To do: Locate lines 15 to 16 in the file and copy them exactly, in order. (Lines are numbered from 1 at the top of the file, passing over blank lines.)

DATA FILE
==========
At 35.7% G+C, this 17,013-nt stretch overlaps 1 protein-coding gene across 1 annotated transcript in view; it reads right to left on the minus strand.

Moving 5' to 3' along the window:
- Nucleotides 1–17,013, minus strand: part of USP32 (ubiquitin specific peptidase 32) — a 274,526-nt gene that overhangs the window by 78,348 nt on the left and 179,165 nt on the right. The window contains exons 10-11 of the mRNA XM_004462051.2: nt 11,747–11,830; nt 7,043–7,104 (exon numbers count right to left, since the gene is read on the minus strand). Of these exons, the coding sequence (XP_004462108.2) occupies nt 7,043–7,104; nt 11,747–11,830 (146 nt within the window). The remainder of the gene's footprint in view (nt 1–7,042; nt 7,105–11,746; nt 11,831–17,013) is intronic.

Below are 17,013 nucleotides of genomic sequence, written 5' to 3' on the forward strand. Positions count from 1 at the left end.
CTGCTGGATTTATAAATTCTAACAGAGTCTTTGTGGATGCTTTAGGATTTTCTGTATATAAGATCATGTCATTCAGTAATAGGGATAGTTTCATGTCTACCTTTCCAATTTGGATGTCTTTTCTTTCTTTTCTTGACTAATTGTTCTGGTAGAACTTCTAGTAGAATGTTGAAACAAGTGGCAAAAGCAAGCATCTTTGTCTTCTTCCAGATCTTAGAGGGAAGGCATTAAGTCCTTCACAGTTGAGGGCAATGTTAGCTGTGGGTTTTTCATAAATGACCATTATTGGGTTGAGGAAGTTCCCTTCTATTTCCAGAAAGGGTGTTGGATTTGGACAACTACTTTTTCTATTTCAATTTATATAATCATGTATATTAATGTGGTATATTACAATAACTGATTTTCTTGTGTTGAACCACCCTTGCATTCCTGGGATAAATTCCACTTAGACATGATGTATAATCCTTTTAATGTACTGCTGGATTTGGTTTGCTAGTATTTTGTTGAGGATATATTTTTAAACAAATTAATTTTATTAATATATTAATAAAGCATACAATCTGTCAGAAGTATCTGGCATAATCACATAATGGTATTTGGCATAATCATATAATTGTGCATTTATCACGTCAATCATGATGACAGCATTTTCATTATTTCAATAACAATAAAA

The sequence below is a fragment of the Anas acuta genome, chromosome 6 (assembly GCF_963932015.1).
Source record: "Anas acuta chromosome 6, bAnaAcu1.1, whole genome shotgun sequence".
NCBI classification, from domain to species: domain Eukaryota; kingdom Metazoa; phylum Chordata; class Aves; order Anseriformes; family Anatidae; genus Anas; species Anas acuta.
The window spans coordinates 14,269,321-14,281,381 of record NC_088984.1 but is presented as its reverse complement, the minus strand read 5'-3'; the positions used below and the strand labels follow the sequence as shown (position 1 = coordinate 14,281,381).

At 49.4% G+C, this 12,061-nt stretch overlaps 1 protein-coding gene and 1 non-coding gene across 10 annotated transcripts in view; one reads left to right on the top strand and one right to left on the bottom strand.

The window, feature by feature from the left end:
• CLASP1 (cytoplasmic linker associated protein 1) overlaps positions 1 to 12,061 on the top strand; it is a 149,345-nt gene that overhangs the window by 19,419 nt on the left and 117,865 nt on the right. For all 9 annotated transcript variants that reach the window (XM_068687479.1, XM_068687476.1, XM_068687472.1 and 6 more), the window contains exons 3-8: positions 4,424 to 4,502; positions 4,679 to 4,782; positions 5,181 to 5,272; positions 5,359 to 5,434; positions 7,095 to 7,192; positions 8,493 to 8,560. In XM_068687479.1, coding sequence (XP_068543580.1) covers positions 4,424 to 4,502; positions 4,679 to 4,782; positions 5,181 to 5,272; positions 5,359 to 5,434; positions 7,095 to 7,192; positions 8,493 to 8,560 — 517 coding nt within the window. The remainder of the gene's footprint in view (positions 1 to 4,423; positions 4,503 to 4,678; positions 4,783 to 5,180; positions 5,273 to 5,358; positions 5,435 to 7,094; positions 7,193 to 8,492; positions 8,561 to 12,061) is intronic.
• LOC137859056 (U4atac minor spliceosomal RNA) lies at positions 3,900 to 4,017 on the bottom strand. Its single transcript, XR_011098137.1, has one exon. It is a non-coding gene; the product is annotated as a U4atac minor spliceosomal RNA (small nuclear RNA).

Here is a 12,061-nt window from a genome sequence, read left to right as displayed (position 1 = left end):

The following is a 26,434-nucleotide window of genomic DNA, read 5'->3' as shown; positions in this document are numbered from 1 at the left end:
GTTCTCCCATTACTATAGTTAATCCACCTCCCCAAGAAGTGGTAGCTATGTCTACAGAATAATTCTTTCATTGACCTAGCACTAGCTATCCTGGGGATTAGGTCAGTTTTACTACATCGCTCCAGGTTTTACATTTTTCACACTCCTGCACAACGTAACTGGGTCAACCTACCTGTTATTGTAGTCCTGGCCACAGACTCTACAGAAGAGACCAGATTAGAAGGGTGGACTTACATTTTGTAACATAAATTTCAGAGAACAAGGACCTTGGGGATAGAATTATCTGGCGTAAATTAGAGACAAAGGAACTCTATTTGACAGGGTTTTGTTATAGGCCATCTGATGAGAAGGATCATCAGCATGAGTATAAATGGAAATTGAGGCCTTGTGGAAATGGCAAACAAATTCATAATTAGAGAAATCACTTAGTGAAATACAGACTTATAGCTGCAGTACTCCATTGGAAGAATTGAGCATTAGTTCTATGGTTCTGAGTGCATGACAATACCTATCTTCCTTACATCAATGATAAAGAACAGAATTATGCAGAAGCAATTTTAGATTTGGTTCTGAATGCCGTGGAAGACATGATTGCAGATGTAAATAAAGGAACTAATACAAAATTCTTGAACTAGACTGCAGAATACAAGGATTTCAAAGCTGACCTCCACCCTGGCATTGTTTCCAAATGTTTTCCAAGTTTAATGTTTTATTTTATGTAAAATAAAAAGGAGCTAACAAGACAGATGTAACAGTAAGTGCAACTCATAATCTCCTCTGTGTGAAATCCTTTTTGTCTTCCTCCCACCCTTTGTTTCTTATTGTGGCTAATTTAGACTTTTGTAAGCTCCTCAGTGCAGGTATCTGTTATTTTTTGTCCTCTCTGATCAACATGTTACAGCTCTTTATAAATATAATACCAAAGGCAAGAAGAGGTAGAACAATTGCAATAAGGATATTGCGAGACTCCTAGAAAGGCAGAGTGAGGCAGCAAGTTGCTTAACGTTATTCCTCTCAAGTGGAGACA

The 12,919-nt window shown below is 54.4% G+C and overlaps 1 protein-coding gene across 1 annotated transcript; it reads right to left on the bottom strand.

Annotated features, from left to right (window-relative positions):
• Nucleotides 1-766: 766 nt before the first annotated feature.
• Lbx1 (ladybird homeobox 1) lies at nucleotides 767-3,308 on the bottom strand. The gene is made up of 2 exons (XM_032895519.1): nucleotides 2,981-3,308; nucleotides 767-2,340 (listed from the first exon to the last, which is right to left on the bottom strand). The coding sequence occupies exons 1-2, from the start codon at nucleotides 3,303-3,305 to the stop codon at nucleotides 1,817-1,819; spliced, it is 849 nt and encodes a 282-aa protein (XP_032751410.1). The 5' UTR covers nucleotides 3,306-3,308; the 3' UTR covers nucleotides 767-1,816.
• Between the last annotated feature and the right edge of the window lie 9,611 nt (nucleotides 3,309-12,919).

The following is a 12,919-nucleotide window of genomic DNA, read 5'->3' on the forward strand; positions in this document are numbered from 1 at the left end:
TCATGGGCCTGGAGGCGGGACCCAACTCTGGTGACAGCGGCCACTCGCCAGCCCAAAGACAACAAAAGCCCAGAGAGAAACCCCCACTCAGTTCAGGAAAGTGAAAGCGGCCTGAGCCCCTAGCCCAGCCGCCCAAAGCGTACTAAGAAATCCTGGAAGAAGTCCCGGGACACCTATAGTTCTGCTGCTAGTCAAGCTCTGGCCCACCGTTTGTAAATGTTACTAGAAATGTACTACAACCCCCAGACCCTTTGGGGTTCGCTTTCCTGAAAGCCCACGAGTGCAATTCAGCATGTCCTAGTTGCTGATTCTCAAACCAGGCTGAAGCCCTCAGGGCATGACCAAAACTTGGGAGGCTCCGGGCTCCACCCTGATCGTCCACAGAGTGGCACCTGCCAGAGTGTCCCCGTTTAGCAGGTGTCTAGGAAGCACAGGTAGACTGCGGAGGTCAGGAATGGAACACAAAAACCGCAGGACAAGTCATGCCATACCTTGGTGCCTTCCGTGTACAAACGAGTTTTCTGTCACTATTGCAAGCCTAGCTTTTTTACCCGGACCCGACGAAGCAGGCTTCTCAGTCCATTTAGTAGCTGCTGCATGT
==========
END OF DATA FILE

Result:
The following is a 26,434-nucleotide window of genomic DNA, read 5'->3' as shown; positions in this document are numbered from 1 at the left end:
GTTCTCCCATTACTATAGTTAATCCACCTCCCCAAGAAGTGGTAGCTATGTCTACAGAATAATTCTTTCATTGACCTAGCACTAGCTATCCTGGGGATTAGGTCAGTTTTACTACATCGCTCCAGGTTTTACATTTTTCACACTCCTGCACAACGTAACTGGGTCAACCTACCTGTTATTGTAGTCCTGGCCACAGACTCTACAGAAGAGACCAGATTAGAAGGGTGGACTTACATTTTGTAACATAAATTTCAGAGAACAAGGACCTTGGGGATAGAATTATCTGGCGTAAATTAGAGACAAAGGAACTCTATTTGACAGGGTTTTGTTATAGGCCATCTGATGAGAAGGATCATCAGCATGAGTATAAATGGAAATTGAGGCCTTGTGGAAATGGCAAACAAATTCATAATTAGAGAAATCACTTAGTGAAATACAGACTTATAGCTGCAGTACTCCATTGGAAGAATTGAGCATTAGTTCTATGGTTCTGAGTGCATGACAATACCTATCTTCCTTACATCAATGATAAAGAACAGAATTATGCAGAAGCAATTTTAGATTTGGTTCTGAATGCCGTGGAAGACATGATTGCAGATGTAAATAAAGGAACTAATACAAAATTCTTGAACTAGACTGCAGAATACAAGGATTTCAAAGCTGACCTCCACCCTGGCATTGTTTCCAAATGTTTTCCAAGTTTAATGTTTTATTTTATGTAAAATAAAAAGGAGCTAACAAGACAGATGTAACAGTAAGTGCAACTCATAATCTCCTCTGTGTGAAATCCTTTTTGTCTTCCTCCCACCCTTTGTTTCTTATTGTGGCTAATTTAGACTTTTGTAAGCTCCTCAGTGCAGGTATCTGTTATTTTTTGTCCTCTCTGATCAACATGTTACAGCTCTTTATAAATATAATACCAAAGGCAAGAAGAGGTAGAACAATTGCAATAAGGATATTGCGAGACTCCTAGAAAGGCAGAGTGAGGCAGCAAGTTGCTTAACGTTATTCCTCTCAAGTGGAGACA